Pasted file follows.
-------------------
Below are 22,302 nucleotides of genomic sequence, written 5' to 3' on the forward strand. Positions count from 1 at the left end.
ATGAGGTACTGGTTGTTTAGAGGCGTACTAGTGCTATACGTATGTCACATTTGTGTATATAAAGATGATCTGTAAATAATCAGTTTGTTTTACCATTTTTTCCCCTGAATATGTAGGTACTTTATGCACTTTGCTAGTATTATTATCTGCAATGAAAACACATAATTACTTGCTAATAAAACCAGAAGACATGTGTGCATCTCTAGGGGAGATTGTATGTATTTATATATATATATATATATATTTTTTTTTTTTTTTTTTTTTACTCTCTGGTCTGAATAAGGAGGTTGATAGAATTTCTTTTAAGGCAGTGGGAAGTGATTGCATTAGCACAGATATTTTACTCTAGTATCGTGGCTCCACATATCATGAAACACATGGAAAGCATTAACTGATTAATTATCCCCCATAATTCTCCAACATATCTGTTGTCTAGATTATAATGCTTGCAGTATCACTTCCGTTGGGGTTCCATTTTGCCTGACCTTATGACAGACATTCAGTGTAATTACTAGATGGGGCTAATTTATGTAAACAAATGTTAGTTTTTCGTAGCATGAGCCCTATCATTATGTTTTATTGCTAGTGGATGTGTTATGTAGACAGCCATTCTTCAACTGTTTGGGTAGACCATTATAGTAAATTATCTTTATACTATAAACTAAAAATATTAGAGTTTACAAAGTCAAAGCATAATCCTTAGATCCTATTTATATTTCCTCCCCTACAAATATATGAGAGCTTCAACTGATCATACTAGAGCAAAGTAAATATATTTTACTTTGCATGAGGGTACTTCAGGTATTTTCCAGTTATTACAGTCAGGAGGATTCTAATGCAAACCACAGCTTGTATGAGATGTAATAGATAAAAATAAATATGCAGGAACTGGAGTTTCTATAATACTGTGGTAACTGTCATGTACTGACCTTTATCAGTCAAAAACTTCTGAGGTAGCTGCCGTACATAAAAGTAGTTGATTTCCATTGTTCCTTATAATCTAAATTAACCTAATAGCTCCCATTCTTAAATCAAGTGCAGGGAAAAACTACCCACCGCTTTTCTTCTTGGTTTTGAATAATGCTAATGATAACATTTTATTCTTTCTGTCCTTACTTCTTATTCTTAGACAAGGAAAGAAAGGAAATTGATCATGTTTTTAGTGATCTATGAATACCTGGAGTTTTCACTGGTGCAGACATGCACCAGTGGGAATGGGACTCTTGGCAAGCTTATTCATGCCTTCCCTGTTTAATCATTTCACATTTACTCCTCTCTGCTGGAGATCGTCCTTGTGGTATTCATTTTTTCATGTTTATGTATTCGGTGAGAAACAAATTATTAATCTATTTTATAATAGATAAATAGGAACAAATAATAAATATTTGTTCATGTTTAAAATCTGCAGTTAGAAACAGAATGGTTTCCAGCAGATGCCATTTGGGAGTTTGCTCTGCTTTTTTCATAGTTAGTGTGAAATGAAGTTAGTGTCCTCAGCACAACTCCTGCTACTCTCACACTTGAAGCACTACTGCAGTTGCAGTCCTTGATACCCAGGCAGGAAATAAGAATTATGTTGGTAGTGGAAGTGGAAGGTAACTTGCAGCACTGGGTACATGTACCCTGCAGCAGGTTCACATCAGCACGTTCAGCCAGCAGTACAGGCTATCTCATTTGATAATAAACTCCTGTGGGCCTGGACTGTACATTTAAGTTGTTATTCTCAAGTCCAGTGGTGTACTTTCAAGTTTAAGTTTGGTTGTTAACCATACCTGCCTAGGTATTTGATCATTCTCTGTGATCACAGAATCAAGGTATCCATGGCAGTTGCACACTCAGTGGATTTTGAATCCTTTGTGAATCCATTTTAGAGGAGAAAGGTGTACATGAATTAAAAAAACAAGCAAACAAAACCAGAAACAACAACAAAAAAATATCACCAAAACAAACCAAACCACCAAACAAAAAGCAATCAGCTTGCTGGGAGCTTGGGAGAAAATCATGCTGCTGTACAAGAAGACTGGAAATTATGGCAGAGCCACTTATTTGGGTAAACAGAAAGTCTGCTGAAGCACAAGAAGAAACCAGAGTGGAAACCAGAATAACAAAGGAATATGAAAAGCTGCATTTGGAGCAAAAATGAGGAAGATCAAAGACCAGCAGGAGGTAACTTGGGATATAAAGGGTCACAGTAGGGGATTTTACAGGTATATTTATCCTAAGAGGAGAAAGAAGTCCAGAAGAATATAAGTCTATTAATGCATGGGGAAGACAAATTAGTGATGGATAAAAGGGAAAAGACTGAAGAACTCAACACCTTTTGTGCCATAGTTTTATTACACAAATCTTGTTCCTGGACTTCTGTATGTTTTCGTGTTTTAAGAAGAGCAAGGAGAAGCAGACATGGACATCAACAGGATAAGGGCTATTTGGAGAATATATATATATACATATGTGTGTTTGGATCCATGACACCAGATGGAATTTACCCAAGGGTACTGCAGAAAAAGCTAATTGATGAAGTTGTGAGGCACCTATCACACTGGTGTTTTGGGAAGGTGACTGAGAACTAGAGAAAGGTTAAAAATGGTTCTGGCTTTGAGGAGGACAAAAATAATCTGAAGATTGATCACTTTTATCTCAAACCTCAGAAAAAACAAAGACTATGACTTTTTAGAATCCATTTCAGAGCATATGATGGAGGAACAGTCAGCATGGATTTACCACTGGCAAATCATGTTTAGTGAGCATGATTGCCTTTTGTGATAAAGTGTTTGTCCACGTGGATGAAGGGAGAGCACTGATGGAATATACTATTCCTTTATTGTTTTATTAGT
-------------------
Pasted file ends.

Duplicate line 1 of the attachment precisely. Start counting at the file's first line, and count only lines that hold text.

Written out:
Below are 22,302 nucleotides of genomic sequence, written 5' to 3' on the forward strand. Positions count from 1 at the left end.